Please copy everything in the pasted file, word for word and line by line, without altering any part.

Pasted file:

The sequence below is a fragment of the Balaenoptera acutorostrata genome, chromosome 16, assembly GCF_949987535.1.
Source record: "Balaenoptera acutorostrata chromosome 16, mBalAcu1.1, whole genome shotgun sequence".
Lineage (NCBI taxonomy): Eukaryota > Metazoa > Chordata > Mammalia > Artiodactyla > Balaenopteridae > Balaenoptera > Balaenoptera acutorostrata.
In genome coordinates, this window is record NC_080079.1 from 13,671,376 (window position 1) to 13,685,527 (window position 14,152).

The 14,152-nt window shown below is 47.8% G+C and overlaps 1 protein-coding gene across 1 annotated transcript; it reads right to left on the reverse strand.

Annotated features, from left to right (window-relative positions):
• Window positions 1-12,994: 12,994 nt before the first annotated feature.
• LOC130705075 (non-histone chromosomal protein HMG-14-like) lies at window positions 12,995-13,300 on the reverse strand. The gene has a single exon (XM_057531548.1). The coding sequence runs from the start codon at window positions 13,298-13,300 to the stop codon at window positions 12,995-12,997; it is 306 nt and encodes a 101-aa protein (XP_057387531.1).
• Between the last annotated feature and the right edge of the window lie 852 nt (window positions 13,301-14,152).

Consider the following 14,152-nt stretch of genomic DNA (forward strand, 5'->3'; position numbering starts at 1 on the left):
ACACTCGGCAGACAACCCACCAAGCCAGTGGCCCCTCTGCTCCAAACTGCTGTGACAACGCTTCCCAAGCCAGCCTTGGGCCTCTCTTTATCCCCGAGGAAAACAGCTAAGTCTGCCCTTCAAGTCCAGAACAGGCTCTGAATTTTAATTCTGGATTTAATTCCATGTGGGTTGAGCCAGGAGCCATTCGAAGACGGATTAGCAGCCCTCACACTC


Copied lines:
The sequence below is a fragment of the Balaenoptera acutorostrata genome, chromosome 16, assembly GCF_949987535.1.
Source record: "Balaenoptera acutorostrata chromosome 16, mBalAcu1.1, whole genome shotgun sequence".
Lineage (NCBI taxonomy): Eukaryota > Metazoa > Chordata > Mammalia > Artiodactyla > Balaenopteridae > Balaenoptera > Balaenoptera acutorostrata.
In genome coordinates, this window is record NC_080079.1 from 13,671,376 (window position 1) to 13,685,527 (window position 14,152).

The 14,152-nt window shown below is 47.8% G+C and overlaps 1 protein-coding gene across 1 annotated transcript; it reads right to left on the reverse strand.

Annotated features, from left to right (window-relative positions):
• Window positions 1-12,994: 12,994 nt before the first annotated feature.
• LOC130705075 (non-histone chromosomal protein HMG-14-like) lies at window positions 12,995-13,300 on the reverse strand. The gene has a single exon (XM_057531548.1). The coding sequence runs from the start codon at window positions 13,298-13,300 to the stop codon at window positions 12,995-12,997; it is 306 nt and encodes a 101-aa protein (XP_057387531.1).
• Between the last annotated feature and the right edge of the window lie 852 nt (window positions 13,301-14,152).

Consider the following 14,152-nt stretch of genomic DNA (forward strand, 5'->3'; position numbering starts at 1 on the left):
ACACTCGGCAGACAACCCACCAAGCCAGTGGCCCCTCTGCTCCAAACTGCTGTGACAACGCTTCCCAAGCCAGCCTTGGGCCTCTCTTTATCCCCGAGGAAAACAGCTAAGTCTGCCCTTCAAGTCCAGAACAGGCTCTGAATTTTAATTCTGGATTTAATTCCATGTGGGTTGAGCCAGGAGCCATTCGAAGACGGATTAGCAGCCCTCACACTC